Bernard Malamud was born in Brooklyn, New York and lived from 1914 - 1986. He also wrote The Natural, amongst his many works.

Nobel Prize Laureate - 1967

Miguel Angel Asturias (Guatemala). Asturias was a Guatemalan - born poet and novelist who lived from 1899 - 1977. He was awarded the Nobel Laureate ' for his vivid literary achievement, deep-rooted in the national traits and traditions of Indian peoples of Latin America'.

Hugo Award Winner - 1967

The Moon is a Harsh Mistress by Robert Heinlein.
I read this many years ago when I was definitely going through a Heinlein phase in my science fiction writing. It tells the story of the Moon colonies revolt against the Earth's rule.
It once again demonstrates Robert Heinlein's excellent story - telling abilities and his philosophical ideas.

Edgar Award Winner - 1967.

King of the Rainy Country by Nicholas Freeling.
Nicholas Freeling was a British crime novelist who lived from 1927 - 2003. The King of the Rainy Country was one of his Van der Valk series.

The series became a TV ITV series in the 1970s, starring Barry Foster as the lead character. I read this book in 2011 and enjoyed it, but it wasn't one of my all-time favourites.

So there you go. Continuing this march through time, tomorrow we move on to 1968.

Sunday, 23 April 2017

A Bit of History and the Birth Day Thing

For the most part yesterday was a rainy day. But the missus and I did manage to get out a bit. I got the back tire fixed early in the morning, then Jo and I visited a couple of open houses. They were nice enough but out of our price range. Still always nice to look around. We picked up some paint, went to the Lazy-Boy store to look at possible rugs for the living room and then picked up some groceries for dinner.

Excellent television last night; Dr. Who, two episodes of Wynonna Earp. It kind of reminds me of Buffy the Vampire Slayer. Has that feel; enough tension and humour to make a good mix. We then watched the last episode (possibly ever) of Ransom and then caught up a bit with one of the later episodes of Season 2 of 19-2. Excellent, gritty cop show set in Montreal.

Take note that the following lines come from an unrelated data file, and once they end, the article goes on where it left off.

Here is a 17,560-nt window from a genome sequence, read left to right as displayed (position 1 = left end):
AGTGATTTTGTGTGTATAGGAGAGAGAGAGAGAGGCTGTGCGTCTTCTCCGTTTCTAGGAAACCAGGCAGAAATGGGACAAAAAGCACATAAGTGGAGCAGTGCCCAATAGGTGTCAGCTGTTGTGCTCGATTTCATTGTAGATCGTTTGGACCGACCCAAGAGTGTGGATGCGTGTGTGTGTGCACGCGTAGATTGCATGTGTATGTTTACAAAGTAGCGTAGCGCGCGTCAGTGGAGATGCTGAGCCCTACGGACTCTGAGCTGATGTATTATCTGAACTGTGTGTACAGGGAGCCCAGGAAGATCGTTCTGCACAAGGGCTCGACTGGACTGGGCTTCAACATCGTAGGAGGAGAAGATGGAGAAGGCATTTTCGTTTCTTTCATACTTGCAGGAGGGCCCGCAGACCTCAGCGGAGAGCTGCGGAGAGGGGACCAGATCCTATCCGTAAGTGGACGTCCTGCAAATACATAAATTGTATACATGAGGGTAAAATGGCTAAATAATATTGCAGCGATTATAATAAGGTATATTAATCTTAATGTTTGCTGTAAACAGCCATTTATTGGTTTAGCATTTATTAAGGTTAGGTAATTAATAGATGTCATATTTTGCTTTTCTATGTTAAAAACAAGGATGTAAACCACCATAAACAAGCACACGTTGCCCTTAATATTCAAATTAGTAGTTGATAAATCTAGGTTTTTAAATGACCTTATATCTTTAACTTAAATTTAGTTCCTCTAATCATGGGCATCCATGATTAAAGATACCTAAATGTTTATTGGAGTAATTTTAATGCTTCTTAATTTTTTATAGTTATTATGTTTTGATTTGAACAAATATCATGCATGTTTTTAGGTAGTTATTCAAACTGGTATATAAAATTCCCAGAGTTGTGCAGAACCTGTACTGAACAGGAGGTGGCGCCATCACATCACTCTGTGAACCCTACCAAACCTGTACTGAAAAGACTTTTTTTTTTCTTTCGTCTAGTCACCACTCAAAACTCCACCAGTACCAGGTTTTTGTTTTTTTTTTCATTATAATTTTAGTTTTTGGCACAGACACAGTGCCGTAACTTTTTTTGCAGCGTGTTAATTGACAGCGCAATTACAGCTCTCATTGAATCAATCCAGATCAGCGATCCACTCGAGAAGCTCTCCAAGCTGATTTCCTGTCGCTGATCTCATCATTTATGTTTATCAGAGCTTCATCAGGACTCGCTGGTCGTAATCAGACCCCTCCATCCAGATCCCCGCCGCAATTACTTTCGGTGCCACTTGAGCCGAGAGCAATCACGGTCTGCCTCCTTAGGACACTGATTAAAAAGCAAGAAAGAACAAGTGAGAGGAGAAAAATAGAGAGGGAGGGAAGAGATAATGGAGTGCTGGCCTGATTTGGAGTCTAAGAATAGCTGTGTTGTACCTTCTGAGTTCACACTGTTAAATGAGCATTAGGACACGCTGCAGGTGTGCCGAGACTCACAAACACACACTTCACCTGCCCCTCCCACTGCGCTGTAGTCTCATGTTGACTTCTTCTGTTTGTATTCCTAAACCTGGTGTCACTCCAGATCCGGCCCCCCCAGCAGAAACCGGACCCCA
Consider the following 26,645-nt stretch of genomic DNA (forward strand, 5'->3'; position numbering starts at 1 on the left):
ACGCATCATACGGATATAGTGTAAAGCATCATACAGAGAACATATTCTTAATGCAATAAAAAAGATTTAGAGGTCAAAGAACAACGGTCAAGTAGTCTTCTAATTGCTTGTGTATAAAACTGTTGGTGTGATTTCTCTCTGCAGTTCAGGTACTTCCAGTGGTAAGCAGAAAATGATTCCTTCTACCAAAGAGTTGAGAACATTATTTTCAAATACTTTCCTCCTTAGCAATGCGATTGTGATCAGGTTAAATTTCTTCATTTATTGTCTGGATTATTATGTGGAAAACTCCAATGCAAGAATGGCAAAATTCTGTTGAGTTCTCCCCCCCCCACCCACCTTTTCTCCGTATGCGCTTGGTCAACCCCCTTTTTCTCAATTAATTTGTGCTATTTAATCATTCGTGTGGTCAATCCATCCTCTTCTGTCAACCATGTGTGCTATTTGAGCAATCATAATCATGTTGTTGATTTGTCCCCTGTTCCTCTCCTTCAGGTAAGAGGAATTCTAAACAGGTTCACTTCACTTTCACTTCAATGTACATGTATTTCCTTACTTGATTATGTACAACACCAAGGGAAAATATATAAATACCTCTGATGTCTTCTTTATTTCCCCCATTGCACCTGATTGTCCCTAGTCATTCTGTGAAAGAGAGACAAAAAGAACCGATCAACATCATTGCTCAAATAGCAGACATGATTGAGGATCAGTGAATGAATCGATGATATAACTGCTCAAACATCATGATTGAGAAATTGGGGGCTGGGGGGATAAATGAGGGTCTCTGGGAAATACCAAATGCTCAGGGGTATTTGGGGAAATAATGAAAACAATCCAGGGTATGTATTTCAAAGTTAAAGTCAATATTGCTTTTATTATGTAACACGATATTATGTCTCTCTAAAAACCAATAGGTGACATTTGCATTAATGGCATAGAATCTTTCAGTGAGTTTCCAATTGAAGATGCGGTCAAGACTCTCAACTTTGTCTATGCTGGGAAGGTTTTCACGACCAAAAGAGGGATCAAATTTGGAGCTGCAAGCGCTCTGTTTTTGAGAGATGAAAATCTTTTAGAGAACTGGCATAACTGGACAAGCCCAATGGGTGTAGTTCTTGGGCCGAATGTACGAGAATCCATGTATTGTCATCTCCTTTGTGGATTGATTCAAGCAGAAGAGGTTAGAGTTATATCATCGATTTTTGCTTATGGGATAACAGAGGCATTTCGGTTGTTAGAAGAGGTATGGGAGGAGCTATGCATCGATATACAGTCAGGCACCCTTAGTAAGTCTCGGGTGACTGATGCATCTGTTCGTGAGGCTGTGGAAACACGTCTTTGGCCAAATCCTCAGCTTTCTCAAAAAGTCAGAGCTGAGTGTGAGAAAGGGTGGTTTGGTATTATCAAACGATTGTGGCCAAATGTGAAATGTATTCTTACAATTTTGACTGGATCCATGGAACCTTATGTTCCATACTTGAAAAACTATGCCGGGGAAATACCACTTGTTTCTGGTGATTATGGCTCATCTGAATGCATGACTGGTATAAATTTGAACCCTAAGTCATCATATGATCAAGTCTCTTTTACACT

This morning I had a reasonable run, watched some football and finished off Tender Death by Annette Meyer. It's the 2nd mystery of hers that I've read. I didn't mind it. It's been on my shelf for ages and I'm glad to finally have given it a try. I may try others of her books, but I won't rush out to find any. Moving on to the letter 'S' in Sue Grafton's Kinsey Milhone series. I always enjoy them. They are good cozy mysteries and Kinsey and her friends are excellent characters.

A Bit of History

So we move on to the latest excerpt from Great Historical Events from Treasures of Use and Beauty. This excerpt starts with the persecution of the Quakers in the United States and general religious intolerance. Doesn't that sort of sound familiar??


1656. Quakers first arrive in Massachusetts. Their persecution by the Puritans. Religious intolerance was carried to such an extent by these misguided zealots that they actually tormented and put to death, by scores, the only Christian sect in America who advocated the doctrine of peace, and who denied the right of man to take life under any circumstances. (Ed. Note - *sigh*)
1659. Four Quakers executed on Boston Common.
1660. Quakers prohibited from emigrating to Virginia under severe penalties. A duty of 5 per cent was levied by the English government upon all merchandise of import or export in the American colonies.
Great English navigation act established.
1662. Three persons hung for witchcraft in Hartford, Conn.
1663. Remarkable earthquake lasting with short intervals for six months. The face of the country in some localities entirely changed.
First settlement in North Carolina.
1664. Elliot translated and printed the Bible in the language of the American Indians.
First permanent settlement in New Jersey. (Ed. Note - Governor Christie stops traffic on the bridge... oh wait, that wasn't for a little while)
1665. June 12. - New York City incorporated
1666 - 75, Marquette explored the Mississippi River.
1666. Death of Lord Baltimore
1669. First settlement in South Carolina
Foundation of modern Charleston laid, which soon became the port of trade and the capital of Carolina.
A war broke out between the Carolina colonies and the Indians, which was speedily terminated by the Governor offering a bounty upon every captive Indian.
Indians were sold to the West Indies as slaves, in exchange for rum. (Ed. Note - *double sigh*)